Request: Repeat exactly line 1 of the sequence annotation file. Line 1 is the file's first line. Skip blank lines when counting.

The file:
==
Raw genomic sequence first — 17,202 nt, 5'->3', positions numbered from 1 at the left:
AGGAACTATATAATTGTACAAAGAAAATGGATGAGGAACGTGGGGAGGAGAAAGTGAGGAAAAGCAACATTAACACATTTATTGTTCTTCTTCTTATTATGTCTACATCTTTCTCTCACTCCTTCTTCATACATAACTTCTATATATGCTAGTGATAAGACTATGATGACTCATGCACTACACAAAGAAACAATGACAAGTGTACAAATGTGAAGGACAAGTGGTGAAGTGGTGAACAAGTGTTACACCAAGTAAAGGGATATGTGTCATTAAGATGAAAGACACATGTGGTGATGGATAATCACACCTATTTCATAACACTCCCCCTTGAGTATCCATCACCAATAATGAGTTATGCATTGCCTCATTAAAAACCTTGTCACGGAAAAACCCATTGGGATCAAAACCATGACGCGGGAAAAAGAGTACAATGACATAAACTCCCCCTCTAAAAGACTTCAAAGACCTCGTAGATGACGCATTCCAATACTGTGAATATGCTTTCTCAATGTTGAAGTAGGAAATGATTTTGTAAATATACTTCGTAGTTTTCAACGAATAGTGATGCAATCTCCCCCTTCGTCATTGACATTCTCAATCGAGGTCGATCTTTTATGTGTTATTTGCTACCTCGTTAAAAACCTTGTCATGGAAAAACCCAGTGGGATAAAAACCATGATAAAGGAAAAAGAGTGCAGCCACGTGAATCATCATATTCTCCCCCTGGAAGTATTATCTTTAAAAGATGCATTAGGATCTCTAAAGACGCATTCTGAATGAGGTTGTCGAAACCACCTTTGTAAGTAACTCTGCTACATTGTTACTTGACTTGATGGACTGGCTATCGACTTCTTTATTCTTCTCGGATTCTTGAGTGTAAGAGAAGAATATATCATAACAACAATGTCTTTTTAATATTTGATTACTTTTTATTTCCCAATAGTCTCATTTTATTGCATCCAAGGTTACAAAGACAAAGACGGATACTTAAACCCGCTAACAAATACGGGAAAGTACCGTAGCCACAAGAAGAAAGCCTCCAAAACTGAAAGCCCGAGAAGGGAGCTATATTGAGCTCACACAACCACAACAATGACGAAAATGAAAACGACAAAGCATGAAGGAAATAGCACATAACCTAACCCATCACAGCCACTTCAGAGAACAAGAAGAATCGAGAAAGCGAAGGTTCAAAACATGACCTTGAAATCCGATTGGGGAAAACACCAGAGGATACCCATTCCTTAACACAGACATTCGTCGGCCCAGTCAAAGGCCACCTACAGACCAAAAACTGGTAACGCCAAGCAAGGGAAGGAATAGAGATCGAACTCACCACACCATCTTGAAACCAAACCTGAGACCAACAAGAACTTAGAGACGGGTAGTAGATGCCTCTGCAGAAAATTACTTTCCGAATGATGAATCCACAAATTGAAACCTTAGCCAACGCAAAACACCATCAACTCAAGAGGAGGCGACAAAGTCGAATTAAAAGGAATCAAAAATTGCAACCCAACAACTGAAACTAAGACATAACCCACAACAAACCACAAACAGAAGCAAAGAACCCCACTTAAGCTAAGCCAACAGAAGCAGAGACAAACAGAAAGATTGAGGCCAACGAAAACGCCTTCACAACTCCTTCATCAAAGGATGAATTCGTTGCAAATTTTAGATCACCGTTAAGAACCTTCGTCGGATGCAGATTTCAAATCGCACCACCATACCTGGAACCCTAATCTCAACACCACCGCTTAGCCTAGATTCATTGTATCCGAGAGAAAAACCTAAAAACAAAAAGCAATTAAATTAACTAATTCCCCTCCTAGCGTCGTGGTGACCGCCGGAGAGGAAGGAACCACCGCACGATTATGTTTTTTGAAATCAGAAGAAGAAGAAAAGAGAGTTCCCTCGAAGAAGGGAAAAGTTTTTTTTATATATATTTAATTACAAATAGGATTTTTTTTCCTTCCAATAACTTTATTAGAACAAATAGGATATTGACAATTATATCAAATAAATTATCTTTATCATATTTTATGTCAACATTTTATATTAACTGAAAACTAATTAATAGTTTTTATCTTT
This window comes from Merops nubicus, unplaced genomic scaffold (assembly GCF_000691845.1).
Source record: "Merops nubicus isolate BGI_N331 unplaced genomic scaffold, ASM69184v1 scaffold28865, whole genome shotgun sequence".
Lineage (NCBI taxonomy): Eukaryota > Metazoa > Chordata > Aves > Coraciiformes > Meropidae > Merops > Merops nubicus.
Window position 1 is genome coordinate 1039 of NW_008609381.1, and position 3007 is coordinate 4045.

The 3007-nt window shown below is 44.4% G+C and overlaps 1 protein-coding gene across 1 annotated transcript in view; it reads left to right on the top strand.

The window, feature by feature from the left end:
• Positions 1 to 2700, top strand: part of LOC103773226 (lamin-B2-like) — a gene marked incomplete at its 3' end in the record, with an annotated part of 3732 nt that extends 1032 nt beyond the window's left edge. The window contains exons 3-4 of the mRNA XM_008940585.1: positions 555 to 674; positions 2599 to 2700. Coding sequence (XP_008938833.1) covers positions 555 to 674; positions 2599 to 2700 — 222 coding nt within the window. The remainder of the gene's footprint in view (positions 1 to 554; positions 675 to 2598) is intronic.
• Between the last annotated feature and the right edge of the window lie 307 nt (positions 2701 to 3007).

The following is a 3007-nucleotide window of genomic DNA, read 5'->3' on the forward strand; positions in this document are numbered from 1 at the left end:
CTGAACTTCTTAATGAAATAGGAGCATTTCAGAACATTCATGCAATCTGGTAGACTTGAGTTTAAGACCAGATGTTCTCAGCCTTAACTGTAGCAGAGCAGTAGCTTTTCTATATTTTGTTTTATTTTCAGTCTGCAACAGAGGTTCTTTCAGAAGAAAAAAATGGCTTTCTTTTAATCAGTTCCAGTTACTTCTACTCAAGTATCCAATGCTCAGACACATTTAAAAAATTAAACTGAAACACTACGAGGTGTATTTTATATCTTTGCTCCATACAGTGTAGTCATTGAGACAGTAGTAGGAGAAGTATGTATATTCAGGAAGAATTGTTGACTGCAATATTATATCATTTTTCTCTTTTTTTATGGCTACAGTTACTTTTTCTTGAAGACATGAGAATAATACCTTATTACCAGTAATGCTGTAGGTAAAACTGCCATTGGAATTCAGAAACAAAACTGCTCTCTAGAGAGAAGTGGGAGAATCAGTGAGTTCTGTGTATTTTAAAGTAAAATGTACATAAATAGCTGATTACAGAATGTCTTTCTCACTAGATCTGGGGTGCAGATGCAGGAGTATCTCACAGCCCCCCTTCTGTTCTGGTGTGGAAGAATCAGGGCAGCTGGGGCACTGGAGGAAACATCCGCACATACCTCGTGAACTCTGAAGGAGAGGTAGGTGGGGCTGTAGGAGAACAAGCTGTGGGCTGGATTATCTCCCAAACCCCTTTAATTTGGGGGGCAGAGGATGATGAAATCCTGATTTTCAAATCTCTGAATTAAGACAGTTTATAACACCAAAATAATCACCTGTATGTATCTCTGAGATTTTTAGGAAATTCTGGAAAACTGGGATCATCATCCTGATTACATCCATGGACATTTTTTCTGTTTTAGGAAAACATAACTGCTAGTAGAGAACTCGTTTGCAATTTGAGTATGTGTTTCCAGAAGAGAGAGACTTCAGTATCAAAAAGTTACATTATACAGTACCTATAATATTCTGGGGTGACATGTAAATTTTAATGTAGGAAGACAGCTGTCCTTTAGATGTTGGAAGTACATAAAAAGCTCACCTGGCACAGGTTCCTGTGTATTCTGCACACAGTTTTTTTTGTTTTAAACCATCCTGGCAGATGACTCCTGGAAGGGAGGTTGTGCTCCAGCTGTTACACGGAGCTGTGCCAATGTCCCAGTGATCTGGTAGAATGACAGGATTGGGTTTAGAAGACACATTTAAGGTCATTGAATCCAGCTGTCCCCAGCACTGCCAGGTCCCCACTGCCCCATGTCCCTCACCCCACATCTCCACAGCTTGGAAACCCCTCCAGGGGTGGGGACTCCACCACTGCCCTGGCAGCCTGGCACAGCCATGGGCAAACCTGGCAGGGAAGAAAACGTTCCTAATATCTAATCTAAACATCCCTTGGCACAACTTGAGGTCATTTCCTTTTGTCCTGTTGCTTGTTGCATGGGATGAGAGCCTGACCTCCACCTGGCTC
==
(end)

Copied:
Raw genomic sequence first — 17,202 nt, 5'->3', positions numbered from 1 at the left: